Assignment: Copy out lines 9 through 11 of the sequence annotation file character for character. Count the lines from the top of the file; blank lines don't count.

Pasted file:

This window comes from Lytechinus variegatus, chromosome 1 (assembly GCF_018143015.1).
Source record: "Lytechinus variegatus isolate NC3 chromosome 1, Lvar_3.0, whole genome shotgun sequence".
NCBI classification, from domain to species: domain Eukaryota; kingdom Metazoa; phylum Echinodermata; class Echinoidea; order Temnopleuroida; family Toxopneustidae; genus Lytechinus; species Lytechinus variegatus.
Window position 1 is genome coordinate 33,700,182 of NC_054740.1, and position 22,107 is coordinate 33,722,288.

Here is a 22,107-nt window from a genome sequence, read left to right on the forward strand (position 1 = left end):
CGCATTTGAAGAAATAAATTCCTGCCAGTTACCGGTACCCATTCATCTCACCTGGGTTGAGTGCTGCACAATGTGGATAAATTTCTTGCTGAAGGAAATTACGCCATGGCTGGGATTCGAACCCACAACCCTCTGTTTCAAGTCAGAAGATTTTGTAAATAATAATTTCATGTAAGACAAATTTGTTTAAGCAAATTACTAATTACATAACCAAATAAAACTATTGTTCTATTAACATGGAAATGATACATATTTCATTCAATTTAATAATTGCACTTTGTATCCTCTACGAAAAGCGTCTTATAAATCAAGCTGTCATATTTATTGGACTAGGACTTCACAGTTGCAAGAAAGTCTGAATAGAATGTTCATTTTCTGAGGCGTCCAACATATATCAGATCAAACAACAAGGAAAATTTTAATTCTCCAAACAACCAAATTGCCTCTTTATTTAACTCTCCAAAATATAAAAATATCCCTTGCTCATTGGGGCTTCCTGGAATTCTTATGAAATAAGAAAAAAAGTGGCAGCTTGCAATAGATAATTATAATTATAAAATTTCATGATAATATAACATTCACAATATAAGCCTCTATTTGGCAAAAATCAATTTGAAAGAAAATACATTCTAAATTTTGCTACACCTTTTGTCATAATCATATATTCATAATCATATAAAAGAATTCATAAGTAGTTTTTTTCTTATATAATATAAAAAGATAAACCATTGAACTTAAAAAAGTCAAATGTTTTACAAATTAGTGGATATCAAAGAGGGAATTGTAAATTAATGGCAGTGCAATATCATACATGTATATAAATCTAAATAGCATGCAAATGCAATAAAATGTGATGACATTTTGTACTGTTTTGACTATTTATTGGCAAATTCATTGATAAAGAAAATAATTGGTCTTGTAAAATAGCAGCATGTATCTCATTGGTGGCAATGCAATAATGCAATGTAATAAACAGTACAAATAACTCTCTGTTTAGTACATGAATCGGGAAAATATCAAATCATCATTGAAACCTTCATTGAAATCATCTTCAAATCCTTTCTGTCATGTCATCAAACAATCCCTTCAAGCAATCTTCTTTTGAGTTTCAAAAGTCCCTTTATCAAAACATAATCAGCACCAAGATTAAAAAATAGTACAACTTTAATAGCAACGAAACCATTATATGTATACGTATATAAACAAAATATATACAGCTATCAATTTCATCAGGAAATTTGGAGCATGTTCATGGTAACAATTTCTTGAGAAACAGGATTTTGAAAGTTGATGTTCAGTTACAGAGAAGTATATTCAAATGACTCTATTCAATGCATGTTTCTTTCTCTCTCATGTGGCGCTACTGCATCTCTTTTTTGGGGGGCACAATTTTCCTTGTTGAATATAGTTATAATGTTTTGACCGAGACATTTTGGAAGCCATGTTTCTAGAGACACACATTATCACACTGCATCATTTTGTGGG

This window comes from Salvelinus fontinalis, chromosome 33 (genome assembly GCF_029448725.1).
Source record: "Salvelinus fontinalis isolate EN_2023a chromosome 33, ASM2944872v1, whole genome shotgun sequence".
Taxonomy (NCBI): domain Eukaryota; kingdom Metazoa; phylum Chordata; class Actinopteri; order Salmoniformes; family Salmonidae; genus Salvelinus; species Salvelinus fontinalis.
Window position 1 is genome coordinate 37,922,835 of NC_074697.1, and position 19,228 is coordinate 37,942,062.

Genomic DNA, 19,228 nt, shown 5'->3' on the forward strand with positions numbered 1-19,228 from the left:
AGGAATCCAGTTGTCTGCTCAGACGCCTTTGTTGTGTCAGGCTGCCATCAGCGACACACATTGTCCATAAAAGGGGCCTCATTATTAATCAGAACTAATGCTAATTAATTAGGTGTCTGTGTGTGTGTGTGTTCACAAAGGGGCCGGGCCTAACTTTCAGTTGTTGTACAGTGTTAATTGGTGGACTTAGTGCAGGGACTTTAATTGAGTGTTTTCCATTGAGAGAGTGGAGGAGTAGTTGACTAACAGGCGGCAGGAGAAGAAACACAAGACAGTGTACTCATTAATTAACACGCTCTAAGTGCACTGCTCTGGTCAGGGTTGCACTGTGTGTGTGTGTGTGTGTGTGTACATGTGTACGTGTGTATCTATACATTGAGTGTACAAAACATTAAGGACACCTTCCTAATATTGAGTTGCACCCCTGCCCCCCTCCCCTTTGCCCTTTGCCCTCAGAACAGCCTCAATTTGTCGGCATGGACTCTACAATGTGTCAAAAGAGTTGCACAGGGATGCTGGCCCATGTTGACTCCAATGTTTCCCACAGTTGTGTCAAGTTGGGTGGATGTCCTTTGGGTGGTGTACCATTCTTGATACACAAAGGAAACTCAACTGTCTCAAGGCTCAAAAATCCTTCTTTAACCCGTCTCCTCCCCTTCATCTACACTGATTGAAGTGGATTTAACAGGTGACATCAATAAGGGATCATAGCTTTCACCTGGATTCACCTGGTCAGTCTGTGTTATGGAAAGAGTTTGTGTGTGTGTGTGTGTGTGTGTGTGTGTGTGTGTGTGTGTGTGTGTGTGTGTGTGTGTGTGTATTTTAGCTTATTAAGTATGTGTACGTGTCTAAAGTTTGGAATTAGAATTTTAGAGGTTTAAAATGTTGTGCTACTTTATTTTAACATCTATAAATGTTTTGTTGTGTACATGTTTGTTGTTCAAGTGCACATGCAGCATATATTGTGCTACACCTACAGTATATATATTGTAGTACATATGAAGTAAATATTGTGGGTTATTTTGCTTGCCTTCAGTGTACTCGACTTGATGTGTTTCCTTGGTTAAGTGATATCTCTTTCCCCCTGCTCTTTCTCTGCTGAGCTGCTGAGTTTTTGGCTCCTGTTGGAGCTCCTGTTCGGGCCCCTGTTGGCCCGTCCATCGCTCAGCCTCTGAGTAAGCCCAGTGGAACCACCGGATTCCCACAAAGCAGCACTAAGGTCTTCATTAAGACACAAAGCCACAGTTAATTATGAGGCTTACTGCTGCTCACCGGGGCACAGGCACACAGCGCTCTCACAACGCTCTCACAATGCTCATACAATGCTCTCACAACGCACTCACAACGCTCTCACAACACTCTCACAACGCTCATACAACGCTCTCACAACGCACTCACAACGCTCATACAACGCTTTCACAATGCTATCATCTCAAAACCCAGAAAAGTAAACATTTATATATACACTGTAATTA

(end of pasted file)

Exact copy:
Taxonomy (NCBI): domain Eukaryota; kingdom Metazoa; phylum Chordata; class Actinopteri; order Salmoniformes; family Salmonidae; genus Salvelinus; species Salvelinus fontinalis.
Window position 1 is genome coordinate 37,922,835 of NC_074697.1, and position 19,228 is coordinate 37,942,062.

Genomic DNA, 19,228 nt, shown 5'->3' on the forward strand with positions numbered 1-19,228 from the left: